"`Although there is no "bright-line" distinction between a consensual encounter and a detention . . . "the police can be said to have seized an individual `only if, in view of all of the circumstances surrounding the incident, a reasonable person would have believed that he was not free to leave.'"' [Citations.] `"The test is necessarily imprecise, because it is designed to assess the coercive effect of police conduct, taken as a whole, rather than to focus on particular details of that conduct in isolation."' [Citation.] `The officer's uncommunicated state of mind and the individual citizen's subjective belief are irrelevant in assessing whether a seizure triggering Fourth Amendment scrutiny has occurred.' [Citation.]" (Ford v. Superior Court (2001) 91 Cal.App.4th 112, 124.) We must make a realistic assessment of appellant's encounter with the police based upon the totality of the specific facts presented to us. (People v. Bouser (1994) 26 Cal.App.4th 1280, 1287; People v. Grant (1990) 217 Cal.App.3d 1451, 1458.) "What constitutes a restraint on liberty such that a person would conclude that he is not free to leave varies with the particular police conduct at issue and the setting in which the conduct occurs." (People v. Ross (1990) 217 Cal.App.3d 879, 884.) "Circumstances establishing a seizure might include any of the following: the presence of several officers, an officer's display of a weapon, some physical touching of the person, or the use of language or of a tone of voice indicating that compliance with the officer's request might be compelled." (In re Manuel G. (1997) 16 Cal.4th 805, 821.)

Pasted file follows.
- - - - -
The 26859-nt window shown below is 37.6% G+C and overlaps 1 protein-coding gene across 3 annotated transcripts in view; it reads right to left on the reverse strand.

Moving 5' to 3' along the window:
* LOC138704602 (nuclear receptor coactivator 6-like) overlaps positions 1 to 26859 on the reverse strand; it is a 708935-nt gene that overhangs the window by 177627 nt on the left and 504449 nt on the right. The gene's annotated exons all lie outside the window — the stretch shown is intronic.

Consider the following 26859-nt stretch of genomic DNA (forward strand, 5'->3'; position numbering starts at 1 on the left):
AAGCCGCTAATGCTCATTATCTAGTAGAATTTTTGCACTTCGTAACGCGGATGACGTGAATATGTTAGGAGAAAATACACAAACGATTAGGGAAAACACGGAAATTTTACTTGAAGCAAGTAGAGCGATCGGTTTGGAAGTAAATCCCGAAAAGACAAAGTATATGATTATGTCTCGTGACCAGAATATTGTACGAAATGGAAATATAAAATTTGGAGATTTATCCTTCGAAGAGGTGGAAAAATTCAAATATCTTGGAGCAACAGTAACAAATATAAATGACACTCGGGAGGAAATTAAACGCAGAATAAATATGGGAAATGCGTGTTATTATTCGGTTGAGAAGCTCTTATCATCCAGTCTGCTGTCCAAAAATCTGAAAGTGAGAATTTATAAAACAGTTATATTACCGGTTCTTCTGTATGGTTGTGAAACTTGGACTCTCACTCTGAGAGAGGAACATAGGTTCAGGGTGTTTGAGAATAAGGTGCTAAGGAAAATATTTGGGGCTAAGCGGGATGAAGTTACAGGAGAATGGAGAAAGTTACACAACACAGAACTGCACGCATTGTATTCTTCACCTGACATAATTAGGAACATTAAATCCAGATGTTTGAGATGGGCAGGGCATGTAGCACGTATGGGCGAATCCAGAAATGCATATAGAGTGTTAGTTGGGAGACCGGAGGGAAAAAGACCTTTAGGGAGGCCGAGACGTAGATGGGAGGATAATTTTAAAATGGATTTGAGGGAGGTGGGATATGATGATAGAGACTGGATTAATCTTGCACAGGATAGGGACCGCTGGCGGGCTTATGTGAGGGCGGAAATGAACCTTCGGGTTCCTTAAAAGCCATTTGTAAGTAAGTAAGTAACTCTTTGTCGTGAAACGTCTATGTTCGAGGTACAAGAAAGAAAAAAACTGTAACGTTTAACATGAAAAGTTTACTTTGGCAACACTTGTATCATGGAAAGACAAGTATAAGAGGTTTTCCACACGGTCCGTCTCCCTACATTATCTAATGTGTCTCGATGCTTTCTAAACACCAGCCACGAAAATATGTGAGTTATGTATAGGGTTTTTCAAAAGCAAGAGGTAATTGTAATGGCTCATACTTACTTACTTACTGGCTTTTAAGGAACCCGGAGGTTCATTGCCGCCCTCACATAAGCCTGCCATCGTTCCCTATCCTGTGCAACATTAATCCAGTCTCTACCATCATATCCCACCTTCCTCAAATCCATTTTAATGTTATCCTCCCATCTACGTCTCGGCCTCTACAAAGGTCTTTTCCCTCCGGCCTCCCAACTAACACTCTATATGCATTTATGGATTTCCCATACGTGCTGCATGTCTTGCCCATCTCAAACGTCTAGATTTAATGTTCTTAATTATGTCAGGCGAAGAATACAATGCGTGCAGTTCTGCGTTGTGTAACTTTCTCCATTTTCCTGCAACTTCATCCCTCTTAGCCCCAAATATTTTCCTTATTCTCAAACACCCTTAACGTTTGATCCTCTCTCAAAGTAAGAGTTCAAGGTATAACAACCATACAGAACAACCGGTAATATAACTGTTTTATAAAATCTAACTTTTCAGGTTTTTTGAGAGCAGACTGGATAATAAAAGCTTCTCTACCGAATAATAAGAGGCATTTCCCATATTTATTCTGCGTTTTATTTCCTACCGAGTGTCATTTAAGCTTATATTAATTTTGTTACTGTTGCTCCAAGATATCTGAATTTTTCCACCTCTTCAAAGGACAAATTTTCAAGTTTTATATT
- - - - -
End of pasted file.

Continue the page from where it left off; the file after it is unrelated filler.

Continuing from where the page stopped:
No detention or seizure occurred when the officers parked their vehicle and began to approach the group assembled on the sidewalk. (People v. Turner (1994) 8 Cal.4th 137, 179-180; People v. Menifee (1979) 100 Cal.App.3d 235, 238-239.) The established rule is "`that a detention does not occur when a police officer merely approaches an individual on the street and asks a few questions. [Citation.] As long as a reasonable person would feel free to disregard the police and go about his or her business, the encounter is consensual and no reasonable suspicion...